I’m still not sure what it is exactly, but there’s something about doing sprints that makes sense for you. Do them every week.

#7. Absolutely no one cares about your goals.

It’s exciting to talk to people about what you’re working on. I get that. I know how much you care about your goals. You still care just as much.

No one’s going to tell you this. The writing will be on the wall for a long time and you won’t notice it.

No one really cares about your goals. They may feign interest to be polite, but here’s the truth:

The more time you spend talking about your goals, the less likely it is that you are working on making them happen.

The good news is this: you free yourself up to achieve a lot more when you stop trying to tell everyone what you’re doing. Put your head down and do the work while no one’s watching. Let your actions speak for themselves. Commit to making 1% advancements every single day.

You’ll find that the closest thing to magic we have in this world is the compounding effect of those 1% advancements. One day you’ll wake up and realize you’ve transformed into something and someone entirely different.

But only 1% a day means that day is far in the distance.

Stop talking and get to work.

#8. Find a group of brothers or sisters to train with.

You’ll call me a hypocrite because I still don’t always take this advice to heart, but don’t train alone. Find people stronger and more skilled than you and make a point of working out together. Make jokes and throw weights around.

These people will become some of your best friends. You’ll all become stronger and better athletes and human beings because you’re in it together.

A coach of yours will teach you to embrace the suck that comes from training. You’ll have to do that a lot to be successful. It will happen more often and be a heck of a lot more fun if you find others willing to embrace the suck with you.

10 years later, I’d choose the perfect group of people over the perfect program. That’s how much good training partners matter.

#9. Being really fit or strong doesn’t make you a good coach.

The coaching profession isn’t as glamorous as you’re picturing it.

Coaching is the same damn thing over and over again. You’re going to teach the same 4 cues on the back squat so many times that you’ll be able to do it on autopilot. You’ll come up with a quasi-dad joke that you make every time you teach the dumbbell snatch.

This job isn’t what you think it is. You’ll love it all the same, but know that.

Oh, and the people you’ll train? Most of your clients could be your next door neighbors. They’re “regular” people, just like you. It’s never a room full of world-class performers. You’ll have the opportunity to train some great athletes, but they are the exception to this rule.

These people have jobs and families. They don’t care about your macro split or the competition you’re training for. They care about all the stuff that’s relevant in their life and to their goals.

Your job as a coach is this: get to know them, know their goals, and do the best you can to help them get there.

You’re going learn the hard way that coaching has absolutely nothing to do with you.

#10. Training will become the glue that holds your life together.

You’ll identify as the fat kid who lost a bunch of weight for a bit too long. Lifting weights will be the only way you get through a miserable breakup. In ways you can’t comprehend yet, your motivation for showing up to the gym each day will change, a lot.

But so will life. New people will come and old ones will go. You’ll graduate high school and get a college degree. You’ll move across the country by yourself and start your adult life. You’ll travel and experience a lot. Be grateful for what’s on the horizon.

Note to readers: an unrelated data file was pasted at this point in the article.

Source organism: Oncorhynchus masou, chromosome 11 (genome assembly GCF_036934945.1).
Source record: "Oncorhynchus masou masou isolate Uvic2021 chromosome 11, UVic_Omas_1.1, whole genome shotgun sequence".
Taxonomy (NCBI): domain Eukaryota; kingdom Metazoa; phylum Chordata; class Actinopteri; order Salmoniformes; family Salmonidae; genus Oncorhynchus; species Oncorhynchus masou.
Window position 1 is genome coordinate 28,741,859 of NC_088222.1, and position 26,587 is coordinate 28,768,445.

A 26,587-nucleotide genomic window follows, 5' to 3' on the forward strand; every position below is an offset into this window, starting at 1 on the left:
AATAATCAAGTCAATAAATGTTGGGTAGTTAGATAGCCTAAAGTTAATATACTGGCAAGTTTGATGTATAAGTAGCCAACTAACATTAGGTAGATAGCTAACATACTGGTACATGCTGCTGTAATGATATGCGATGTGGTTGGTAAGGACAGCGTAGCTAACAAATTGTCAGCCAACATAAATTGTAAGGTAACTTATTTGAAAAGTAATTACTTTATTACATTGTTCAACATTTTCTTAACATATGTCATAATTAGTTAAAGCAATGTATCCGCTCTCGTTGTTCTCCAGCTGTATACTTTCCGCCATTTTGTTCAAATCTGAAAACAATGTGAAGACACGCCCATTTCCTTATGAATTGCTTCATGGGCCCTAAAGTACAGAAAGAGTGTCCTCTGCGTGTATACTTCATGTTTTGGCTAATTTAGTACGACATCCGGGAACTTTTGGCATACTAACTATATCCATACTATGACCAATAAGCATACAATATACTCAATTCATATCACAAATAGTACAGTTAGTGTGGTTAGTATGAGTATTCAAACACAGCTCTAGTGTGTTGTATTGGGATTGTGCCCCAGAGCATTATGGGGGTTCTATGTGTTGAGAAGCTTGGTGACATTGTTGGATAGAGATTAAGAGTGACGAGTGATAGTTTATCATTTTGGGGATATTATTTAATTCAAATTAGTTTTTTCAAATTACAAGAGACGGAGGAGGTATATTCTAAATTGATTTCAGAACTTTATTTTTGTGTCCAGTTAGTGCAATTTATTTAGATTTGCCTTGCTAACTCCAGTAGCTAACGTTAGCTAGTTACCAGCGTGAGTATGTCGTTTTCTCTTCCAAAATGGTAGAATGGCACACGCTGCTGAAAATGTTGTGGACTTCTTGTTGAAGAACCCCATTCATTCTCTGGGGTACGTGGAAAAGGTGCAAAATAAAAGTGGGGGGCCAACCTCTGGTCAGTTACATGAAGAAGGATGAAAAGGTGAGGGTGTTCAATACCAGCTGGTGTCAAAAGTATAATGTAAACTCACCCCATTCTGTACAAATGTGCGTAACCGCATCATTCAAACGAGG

Stop long enough to think about it, and you’ll come to realize this daily ritual of going to the gym is the only constant in your life.

The thing you’ll come to rely on is that 60–90 minute window you spend in the gym each day. Working out will be a highlight of your day when times are good and a form of therapy when times are tough.

But it’s always going to be there.

If there’s one thing I’ve learned in 10 years of lifting weights, it’s this:

It’s not really about lifting weights.

The truth is, you’re a mediocre athlete. You’ll probably never squat more than 500lbs, which means roughly 50,000 people in this world are better at this activity than you are. You’ll read hundreds of books and thousands of articles over the next 10 years. I’ll read and train just as much over the next 10, and we’ll still end up being remarkably average.

But lifting weights will change you.

It will help you get healthy and choose your career path.

It will teach you discipline and perseverance.

It will shape your perspective on what’s important to you.

It will constantly humble you as you begin to understand how much you don’t know about it.

It will give you your “edge”. Lifting weights will keep that 15-year old spirit inside of you alive. Somehow, you’ll know this will always be an advantage you have.

Some people my age have already let the kid inside of them die. You won’t.

And at the end of the day, you’ve chosen to be consumed by something that makes you a better person every day. Not many people can say that. You’ll watch as people enlist drugs, alcohol, girlfriends, boyfriends and expensive toys as their vehicle to cope and self-identify.

Your thing will be lifting weights.

Your thing will be staying up past 10pm on a weeknight meal prepping so you have quality food to eat the next day.

Your thing will be hydrating the moment you wake up, already anticipating your training session that’s still 11 hours away.

Your thing will be making sure you get enough sleep while others are out partying.

Your thing will be knowing that lifting weights is what you love, and even though it’s not always easy, you aren’t really sure what life would be like without it.

And you’ll be a better person for it.